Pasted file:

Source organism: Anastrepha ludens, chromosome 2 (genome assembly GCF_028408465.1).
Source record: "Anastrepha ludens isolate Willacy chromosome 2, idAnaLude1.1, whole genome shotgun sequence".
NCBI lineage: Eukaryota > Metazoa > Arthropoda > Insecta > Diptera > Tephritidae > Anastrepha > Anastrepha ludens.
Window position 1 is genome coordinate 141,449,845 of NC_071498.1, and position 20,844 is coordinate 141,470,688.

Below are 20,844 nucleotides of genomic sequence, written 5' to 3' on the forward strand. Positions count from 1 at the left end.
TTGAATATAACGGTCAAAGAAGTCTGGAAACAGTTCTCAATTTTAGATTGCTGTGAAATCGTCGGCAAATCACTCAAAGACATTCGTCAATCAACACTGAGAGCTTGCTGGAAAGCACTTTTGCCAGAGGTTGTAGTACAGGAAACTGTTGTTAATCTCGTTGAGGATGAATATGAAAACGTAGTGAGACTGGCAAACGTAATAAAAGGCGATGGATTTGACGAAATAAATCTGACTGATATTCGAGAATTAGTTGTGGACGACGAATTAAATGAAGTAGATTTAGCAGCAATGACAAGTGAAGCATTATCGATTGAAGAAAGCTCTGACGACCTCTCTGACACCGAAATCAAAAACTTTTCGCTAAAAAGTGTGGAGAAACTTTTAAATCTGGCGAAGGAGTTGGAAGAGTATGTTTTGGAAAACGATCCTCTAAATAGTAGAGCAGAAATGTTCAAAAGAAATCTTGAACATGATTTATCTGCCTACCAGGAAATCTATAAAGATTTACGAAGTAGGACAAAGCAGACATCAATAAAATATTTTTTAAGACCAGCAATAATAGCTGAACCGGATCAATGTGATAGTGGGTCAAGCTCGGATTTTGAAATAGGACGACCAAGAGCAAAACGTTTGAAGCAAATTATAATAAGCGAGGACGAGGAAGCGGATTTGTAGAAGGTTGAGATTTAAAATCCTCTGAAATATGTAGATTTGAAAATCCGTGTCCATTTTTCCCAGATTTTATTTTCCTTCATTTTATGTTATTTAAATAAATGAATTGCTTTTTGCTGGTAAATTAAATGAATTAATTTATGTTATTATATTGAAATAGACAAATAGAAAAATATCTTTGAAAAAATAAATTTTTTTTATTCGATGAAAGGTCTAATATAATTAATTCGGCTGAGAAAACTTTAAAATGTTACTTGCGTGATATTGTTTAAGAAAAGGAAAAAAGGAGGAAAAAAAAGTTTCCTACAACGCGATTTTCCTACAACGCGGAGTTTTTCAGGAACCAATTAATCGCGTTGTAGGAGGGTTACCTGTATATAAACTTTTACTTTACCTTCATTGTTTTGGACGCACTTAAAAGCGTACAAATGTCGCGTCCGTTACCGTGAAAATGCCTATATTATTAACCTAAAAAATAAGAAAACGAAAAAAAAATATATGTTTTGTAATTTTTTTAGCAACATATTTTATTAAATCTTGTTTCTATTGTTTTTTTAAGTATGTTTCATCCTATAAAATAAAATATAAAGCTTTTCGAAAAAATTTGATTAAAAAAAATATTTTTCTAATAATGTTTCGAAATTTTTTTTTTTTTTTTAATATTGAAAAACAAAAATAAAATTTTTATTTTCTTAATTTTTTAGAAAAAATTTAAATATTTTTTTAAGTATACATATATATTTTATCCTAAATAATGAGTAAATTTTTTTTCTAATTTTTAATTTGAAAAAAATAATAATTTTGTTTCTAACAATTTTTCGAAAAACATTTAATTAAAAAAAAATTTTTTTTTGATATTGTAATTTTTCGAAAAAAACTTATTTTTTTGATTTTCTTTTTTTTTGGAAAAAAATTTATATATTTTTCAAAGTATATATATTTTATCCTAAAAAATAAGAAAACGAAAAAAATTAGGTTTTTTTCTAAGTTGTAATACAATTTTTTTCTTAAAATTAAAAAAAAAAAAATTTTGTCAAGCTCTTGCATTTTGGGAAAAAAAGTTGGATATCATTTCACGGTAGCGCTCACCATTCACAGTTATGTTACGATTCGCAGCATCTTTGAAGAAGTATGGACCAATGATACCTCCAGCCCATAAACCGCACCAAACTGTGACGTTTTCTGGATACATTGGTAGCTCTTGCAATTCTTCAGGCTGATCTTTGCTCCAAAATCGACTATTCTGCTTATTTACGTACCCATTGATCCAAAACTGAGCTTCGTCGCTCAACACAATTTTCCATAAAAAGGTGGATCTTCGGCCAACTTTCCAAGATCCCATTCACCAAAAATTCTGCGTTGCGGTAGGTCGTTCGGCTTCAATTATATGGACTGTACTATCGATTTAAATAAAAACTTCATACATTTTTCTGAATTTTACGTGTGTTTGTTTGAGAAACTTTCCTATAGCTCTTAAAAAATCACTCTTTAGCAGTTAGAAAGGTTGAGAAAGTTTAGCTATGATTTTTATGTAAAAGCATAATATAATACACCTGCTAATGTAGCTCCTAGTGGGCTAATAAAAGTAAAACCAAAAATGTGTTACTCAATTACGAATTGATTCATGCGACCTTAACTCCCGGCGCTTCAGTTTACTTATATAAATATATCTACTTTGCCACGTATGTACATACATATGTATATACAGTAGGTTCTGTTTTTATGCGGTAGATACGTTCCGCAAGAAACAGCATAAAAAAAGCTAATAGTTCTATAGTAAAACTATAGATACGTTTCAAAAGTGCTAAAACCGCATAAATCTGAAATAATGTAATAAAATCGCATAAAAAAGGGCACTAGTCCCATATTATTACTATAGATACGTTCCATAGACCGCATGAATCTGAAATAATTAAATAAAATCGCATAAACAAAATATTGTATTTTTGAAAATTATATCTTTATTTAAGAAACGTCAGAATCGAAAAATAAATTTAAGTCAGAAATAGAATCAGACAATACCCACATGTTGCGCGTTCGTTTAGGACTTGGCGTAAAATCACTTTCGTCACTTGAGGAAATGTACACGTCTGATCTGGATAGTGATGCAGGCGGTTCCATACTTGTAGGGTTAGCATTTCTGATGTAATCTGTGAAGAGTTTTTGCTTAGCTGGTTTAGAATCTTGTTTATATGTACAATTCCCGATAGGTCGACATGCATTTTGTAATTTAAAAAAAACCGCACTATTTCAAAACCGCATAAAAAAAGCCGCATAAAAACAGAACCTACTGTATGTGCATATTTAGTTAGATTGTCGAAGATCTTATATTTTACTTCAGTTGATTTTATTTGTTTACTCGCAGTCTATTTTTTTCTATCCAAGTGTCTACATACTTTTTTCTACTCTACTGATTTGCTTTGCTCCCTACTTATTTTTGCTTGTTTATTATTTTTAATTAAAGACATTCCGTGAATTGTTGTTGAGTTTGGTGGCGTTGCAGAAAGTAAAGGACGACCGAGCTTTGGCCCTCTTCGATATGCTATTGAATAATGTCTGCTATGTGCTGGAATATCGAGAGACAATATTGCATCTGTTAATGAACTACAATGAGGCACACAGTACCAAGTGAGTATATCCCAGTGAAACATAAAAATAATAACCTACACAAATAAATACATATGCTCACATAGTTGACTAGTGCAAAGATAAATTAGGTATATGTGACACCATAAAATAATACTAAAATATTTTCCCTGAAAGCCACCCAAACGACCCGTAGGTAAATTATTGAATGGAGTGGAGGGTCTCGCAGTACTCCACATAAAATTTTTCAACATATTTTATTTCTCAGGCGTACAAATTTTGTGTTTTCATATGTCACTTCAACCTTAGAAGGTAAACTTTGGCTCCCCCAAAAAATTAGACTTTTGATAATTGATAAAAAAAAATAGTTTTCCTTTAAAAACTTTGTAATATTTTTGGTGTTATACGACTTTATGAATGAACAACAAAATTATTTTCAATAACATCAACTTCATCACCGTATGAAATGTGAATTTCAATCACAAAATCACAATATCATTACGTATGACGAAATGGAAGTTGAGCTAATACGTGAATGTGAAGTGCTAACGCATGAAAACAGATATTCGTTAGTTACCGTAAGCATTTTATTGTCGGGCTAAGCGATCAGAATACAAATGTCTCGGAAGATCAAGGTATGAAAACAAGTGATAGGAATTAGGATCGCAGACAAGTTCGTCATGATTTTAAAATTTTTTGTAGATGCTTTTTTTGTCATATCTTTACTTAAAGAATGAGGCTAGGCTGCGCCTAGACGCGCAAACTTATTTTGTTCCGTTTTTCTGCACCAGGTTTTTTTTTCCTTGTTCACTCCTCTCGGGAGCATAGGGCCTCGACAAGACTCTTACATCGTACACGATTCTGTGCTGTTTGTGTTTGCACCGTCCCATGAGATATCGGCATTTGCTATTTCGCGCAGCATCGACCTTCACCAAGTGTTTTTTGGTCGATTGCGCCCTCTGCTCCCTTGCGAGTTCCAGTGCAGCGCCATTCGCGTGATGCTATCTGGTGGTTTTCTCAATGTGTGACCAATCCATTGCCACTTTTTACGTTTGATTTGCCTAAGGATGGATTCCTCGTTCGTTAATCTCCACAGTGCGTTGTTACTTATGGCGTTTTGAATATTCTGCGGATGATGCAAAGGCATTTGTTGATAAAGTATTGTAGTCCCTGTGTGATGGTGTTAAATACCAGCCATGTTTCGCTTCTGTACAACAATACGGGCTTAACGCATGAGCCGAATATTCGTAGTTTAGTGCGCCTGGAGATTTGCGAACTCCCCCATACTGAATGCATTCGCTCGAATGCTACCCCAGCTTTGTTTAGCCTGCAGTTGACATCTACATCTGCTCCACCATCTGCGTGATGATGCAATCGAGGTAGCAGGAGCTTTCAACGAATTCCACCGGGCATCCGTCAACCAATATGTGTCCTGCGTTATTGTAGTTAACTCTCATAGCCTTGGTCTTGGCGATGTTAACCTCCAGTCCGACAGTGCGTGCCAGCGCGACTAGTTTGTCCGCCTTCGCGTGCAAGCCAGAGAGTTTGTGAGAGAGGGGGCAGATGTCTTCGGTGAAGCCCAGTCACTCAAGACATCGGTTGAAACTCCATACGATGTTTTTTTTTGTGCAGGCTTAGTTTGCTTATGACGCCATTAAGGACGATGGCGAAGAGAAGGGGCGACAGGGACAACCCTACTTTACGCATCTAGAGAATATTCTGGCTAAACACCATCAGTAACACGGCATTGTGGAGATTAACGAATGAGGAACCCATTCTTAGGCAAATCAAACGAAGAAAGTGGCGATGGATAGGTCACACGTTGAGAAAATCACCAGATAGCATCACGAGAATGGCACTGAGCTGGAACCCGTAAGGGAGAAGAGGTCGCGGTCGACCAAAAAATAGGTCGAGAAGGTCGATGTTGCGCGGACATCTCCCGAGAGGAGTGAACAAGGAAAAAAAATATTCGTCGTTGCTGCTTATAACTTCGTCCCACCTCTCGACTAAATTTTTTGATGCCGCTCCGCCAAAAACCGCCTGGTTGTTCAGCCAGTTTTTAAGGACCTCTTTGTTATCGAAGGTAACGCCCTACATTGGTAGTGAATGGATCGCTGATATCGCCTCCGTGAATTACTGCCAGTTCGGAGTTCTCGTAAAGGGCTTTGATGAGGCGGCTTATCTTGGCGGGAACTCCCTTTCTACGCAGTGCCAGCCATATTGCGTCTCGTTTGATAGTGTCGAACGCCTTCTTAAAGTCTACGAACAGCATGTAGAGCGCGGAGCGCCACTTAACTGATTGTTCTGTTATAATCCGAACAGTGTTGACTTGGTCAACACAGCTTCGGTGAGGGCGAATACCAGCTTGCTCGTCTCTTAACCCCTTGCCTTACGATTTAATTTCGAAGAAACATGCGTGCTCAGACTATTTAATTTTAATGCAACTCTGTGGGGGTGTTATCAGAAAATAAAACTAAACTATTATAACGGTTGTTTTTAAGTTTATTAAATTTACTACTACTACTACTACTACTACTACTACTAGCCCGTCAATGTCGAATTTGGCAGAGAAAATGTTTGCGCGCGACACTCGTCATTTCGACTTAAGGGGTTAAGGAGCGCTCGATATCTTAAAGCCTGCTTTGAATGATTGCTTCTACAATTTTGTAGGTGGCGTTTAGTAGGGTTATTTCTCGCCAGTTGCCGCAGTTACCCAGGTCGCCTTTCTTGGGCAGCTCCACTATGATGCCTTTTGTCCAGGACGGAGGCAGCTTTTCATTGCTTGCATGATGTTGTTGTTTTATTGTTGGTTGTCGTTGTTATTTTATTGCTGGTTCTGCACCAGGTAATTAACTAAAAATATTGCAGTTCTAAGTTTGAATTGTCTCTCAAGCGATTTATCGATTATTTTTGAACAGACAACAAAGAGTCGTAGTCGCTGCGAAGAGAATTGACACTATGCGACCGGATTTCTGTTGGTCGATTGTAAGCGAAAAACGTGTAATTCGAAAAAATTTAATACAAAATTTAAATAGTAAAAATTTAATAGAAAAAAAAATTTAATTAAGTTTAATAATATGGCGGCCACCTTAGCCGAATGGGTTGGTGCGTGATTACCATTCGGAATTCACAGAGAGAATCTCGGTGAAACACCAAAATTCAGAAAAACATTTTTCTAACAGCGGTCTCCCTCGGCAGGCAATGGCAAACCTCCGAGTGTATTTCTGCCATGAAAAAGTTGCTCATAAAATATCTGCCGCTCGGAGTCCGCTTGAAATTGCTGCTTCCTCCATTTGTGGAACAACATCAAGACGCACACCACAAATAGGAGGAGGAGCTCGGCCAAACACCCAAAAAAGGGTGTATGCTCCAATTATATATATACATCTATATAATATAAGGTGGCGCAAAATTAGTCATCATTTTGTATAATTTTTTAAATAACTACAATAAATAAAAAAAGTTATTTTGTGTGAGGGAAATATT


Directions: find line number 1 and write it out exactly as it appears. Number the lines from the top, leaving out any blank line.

Source organism: Anastrepha ludens, chromosome 2 (genome assembly GCF_028408465.1).